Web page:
What Would Brexit Mean for Middle East Investors?

Illustration picture of postal ballot papers June 1, 2016 ahead of the June 23 BREXIT referendum when voters will decide whether Britain will remain in the European Union. REUTERS/Russell Boyce/Illustration/File Photo


By Christopher Dembik

The vast majority of economists consider that Brexit will be an economic disaster for the United Kingdom, at least in the short and medium term. It is extremely difficult – almost impossible – to predict the exact impact on economic growth and on the sterling pound. If the panic is not quickly contained by the political authorities and the Bank of England, one can expect a huge collapse in the value of UK assets.

Fall of the housing market

One of the most tragic consequences would certainly be the bursting of the housing bubble in London. Since the start of 2013, real estate prices have increased by 40% which means that homes in London now cost more than ever. According to the UBS Global Real Estate Bubble Index, London is the city where property prices are the most over-valued among the fifteen other cities that compose the index (including Hong Kong, Sydney, New York, San Francisco and Geneva). Due to the uncertainty generated by the upcoming EU referendum, many investors adopted a wait and see position that pushed prices down. In case the Leave wins, Brexit could cause a vast price adjustment in the housing market and trigger the bursting of the speculative bubble. This would have a direct negative impact on Gulf investments. However, those who fear that Arab investors will run away from the country don’t understand the way they invest. They have a profile of long-term investors and they are perfectly aware that the potential drop in UK asset values will be transitory and that a significant rebound will follow. Many investors will wait for the storm to pass. They won’t pack their bags and leave.

Once-in-a-lifetime opportunity

Moreover, Brexit could bring new investment opportunities, particularly for Middle East investors. There are at least two positive outcomes that we can expect.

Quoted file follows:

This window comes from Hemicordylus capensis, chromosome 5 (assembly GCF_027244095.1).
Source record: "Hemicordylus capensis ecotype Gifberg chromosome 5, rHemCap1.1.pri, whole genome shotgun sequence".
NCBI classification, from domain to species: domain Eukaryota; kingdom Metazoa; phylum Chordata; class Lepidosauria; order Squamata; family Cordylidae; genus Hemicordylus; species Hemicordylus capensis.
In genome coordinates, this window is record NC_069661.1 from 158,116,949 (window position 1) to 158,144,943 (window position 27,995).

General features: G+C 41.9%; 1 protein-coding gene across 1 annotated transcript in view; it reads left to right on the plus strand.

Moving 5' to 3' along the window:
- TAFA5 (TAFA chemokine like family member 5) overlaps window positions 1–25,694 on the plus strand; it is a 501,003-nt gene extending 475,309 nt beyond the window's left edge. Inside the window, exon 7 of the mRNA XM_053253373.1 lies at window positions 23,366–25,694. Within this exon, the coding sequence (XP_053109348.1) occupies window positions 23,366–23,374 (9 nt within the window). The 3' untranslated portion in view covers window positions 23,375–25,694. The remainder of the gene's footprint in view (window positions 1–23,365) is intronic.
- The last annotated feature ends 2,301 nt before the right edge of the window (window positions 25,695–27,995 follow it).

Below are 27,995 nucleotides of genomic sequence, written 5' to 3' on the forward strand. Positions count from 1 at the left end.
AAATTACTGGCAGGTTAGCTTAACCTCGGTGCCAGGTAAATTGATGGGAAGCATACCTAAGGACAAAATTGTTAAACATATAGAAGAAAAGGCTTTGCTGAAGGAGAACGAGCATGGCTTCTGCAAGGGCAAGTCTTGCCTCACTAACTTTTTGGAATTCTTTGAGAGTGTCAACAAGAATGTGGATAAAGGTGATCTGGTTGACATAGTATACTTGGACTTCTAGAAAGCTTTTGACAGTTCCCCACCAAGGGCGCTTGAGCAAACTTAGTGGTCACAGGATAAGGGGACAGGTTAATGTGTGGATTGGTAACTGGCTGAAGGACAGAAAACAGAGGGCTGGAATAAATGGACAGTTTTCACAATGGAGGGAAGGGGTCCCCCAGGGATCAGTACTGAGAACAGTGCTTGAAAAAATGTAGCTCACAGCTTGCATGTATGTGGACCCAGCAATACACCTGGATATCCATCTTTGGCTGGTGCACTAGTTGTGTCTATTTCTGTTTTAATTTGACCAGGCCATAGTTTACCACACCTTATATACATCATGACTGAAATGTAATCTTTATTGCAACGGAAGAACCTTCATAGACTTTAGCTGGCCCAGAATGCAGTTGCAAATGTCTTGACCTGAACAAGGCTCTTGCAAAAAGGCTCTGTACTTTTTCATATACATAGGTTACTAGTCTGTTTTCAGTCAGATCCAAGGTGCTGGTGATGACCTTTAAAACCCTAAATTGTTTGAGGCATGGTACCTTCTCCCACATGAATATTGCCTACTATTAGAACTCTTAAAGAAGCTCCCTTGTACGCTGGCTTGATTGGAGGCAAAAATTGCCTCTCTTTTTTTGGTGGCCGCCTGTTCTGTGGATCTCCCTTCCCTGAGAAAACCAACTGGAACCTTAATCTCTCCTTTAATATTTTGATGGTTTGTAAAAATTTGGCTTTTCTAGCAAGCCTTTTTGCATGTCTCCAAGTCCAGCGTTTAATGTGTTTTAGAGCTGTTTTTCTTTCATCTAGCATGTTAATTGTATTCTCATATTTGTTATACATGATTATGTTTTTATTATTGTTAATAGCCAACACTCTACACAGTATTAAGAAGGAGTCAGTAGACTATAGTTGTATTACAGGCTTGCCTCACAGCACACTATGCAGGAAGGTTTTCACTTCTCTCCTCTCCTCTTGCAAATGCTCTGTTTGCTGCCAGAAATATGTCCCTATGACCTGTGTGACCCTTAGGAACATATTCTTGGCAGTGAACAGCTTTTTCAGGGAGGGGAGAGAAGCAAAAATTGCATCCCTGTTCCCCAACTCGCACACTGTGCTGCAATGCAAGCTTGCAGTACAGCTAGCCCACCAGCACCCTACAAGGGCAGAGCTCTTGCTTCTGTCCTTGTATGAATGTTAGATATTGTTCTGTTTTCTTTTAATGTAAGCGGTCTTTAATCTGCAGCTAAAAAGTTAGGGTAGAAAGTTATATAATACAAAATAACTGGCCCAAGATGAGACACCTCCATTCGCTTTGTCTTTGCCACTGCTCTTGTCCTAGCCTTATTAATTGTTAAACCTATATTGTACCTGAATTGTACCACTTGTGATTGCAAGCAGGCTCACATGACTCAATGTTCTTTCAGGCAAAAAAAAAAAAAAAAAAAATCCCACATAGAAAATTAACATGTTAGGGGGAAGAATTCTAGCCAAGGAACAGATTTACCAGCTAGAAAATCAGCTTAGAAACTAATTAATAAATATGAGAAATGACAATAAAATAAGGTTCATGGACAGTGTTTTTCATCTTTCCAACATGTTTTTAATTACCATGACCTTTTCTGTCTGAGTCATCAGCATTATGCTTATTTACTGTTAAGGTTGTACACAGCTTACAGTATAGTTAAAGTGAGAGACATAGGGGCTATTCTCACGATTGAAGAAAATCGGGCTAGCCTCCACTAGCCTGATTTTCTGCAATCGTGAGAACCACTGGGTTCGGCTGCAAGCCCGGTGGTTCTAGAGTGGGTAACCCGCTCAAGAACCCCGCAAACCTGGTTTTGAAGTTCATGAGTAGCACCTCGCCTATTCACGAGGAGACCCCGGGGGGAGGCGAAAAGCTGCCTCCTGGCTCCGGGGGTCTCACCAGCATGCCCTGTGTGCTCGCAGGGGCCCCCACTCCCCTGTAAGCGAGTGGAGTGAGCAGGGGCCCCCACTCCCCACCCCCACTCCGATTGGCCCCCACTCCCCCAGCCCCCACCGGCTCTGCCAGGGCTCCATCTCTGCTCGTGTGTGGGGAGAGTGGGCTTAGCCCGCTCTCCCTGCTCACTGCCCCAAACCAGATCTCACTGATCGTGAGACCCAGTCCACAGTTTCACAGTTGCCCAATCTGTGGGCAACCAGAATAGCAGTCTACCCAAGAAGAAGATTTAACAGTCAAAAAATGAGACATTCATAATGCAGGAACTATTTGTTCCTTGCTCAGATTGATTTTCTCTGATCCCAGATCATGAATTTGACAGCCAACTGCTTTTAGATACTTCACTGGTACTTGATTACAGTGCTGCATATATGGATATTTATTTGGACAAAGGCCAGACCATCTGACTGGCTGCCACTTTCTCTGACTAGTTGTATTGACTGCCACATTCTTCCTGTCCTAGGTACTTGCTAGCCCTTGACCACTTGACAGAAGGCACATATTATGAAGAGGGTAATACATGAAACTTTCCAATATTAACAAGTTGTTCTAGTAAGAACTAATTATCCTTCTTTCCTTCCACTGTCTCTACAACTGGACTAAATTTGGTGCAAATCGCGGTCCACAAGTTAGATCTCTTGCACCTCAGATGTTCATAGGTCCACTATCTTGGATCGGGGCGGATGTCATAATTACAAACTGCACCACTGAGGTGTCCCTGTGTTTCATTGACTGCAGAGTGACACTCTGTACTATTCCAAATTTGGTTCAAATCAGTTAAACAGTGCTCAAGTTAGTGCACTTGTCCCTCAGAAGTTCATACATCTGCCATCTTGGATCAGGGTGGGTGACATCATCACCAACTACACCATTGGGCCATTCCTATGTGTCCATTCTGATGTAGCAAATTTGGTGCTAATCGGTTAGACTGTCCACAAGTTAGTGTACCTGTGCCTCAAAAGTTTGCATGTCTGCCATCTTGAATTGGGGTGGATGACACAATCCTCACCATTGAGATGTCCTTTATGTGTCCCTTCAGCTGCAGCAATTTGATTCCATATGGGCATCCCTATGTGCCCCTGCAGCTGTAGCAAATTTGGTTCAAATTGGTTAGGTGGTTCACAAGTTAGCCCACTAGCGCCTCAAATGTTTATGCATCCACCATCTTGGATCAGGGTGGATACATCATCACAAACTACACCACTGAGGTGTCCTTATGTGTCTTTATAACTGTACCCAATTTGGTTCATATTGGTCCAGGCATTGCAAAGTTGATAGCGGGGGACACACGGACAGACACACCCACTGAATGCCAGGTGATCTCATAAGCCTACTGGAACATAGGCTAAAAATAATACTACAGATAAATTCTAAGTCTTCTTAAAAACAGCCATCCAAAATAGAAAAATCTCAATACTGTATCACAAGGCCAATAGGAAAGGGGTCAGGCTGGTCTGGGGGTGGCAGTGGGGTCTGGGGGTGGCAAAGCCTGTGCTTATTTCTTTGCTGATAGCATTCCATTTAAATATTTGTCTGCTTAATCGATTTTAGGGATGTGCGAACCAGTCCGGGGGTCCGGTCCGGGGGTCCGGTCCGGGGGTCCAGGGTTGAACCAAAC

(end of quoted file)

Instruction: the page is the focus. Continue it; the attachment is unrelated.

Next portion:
Firstly, the paradoxical short-term effect of Brexit is that it might lead to an increase in foreign investments in the United Kingdom. These capital flows would be essentially constituted of speculative investments. In case of Brexit, lower UK asset values could stir the lust of many foreign investors. By buying assets at heavily discounted prices, including in the housing and financial sectors, they can expect a substantial return on investment when the panic will be over and prices will be back at their fair value. Such an investment strategy would make perfect sense in this context. It would be very smart and profitable. It is important not to forget that some of the greatest fortunes were created by intrepid investors that took advantage of business opportunities during periods of crisis.

Reallocation of capital

Secondly, there will be undoubtedly a reallocation of British investments to other parts of the world in the aftermath of Brexit. As British companies will not know which trade regulation will apply with the rest of the EU, they will either refrain from investing or they will seek to enter new markets or already promising markets. In this sense, the Gulf countries can be an interesting destination for British investment knowing that the trade and financial relations are already close and that they will inevitably intensify in the coming years, even if Brexit does not occur. There are at least three business sectors that could benefit from this reallocation of capital: the oil industry, the financial sector, which is already highly developed in the Arabian Peninsula, and finally the renewable energy sector which remains a promising field of investment for the private sector despite low oil prices.

However, the reallocation of British investments will probably not lead to the conclusion of a free trade agreement between the United Kingdom and the Middle East countries, especially the Gulf Cooperation Council. Indeed, the top priority for the United Kingdom would be to reach a new association agreement with the EU by mid-2018, which corresponds to the deadline set by the Lisbon Treaty. It is a very short period of time considering that most bilateral trade agreements take much longer to be negotiated and ratified. The British Foreign Office would be obsessed with the prospect of finding a comprehensive agreement with Brussels so it would certainly neglect the negotiation of trade agreements with other parts of the world.

Brexit will be an economic loss for the United Kingdom. There is no doubt about it.  However, good things can come from bad, at least for investors who are willing to take risks.

Christopher Dembik is an Economist at Saxo Bank



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